Ravens Capable of Imagining Being Spied On

ravenMore evidence that abstract reasoning is not confined to humans — and that there is no hard-edged boundary between humans and the rest of Nature, but rather a continuum.

AN EXPERIMENT has proven that ravens can imagine being spied on and adapt their behavior accordingly, showing an ability to engage in abstract thinking, previously attributed exclusively to humans and apes.

Ravens have an understanding of what could be going on in another raven’s mind, a study carried out by a group of Austrian and American scientists and published in the Nature Communication journal suggests. The birds are particularly capable of imagining being watched — which comes in handy when hiding food.

It materialized that ravens, believed to be one of the most intelligent birds as it is, pay particular attention to the hiding process if there’s any suspicion that another bird might be present.

The scientists watched over 10 ravens that had been raised in captivity over six months. The birds were kept in separate rooms and could monitor each other through windows that initially had not been covered. The next step was covering the windows with cloth and leaving a peephole that could be closed or opened.Ravens demonstrated extra carefulness while finding a place to hide their treats only when a peephole was open and they knew that other birds may be watching them.

“Ravens.. take into account the visual access of others, even when they cannot see a conspecific,” the study states.

Such a phenomenon is what psychologists call Theory of Mind. Previously found only in human and apes, it allows an individual to see things from someone else’s point of view.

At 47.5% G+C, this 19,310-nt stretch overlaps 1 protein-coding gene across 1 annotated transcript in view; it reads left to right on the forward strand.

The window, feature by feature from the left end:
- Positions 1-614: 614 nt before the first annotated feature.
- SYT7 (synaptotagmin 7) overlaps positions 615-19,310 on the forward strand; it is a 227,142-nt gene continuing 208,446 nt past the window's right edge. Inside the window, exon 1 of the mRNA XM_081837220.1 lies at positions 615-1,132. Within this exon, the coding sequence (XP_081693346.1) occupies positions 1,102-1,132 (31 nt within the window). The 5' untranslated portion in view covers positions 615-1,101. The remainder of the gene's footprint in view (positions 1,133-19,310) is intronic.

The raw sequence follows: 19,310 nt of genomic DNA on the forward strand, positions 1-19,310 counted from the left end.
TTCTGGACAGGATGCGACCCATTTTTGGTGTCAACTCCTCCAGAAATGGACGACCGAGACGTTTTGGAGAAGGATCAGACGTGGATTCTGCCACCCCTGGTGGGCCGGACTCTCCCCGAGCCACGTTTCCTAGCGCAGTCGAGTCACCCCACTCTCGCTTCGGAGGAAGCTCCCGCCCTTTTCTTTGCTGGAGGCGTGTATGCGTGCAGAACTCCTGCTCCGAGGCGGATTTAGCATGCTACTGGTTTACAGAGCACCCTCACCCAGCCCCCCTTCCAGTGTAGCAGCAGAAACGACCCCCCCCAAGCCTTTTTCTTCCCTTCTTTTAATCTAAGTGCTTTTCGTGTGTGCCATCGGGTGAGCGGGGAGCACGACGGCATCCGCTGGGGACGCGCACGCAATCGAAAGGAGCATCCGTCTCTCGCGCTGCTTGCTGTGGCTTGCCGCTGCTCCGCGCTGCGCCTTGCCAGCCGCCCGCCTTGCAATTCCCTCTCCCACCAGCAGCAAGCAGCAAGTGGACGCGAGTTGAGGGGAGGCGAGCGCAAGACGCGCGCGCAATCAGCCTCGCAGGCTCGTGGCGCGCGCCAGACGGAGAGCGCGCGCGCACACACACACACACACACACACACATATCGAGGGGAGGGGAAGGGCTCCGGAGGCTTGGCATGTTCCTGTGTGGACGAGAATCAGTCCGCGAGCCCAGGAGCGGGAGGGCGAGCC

Our results suggest that ravens can generalize from their own perceptual experience to infer the possibility of being seen,” it also says.

Previous tests with chimpanzees set scientists thinking that animals can understand what others are seeing based on eye movements and other behavioral indicators. Ravens, however, have shown that they are capable of building mental abstractions without what scientists call “gaze cues”.

“These findings confirm and unite previous work, providing strong evidence that ravens are more than mere behaviour-readers,” the study concludes.

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Source: RT

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Anthony Collins
Anthony Collins
3 February, 2016 6:25 am

It’s sometimes uncanny how, shortly after reading or thinking about a particular subject, one finds an article on that subject on a website one regularly visits — even when that subject is not especially topical, like a news item or a review of a new book. Just the other day, I was looking at Kristin Andrews’ recent book, The Animal Mind: An Introduction to the Philosophy of Animal Cognition (London: Routledge, 2015), which addresses some of the issues raised in this article, including the theory of mind.

Arvin N. Prebost
Arvin N. Prebost
5 February, 2016 12:00 pm

My dog, when he has a bone, knows that we are watching him to see where he will bury it.

He pretends to bury it, then, when he thinks we are not looking, goes back, gets it, and reburies it.

It is not just humans, apes and ravens.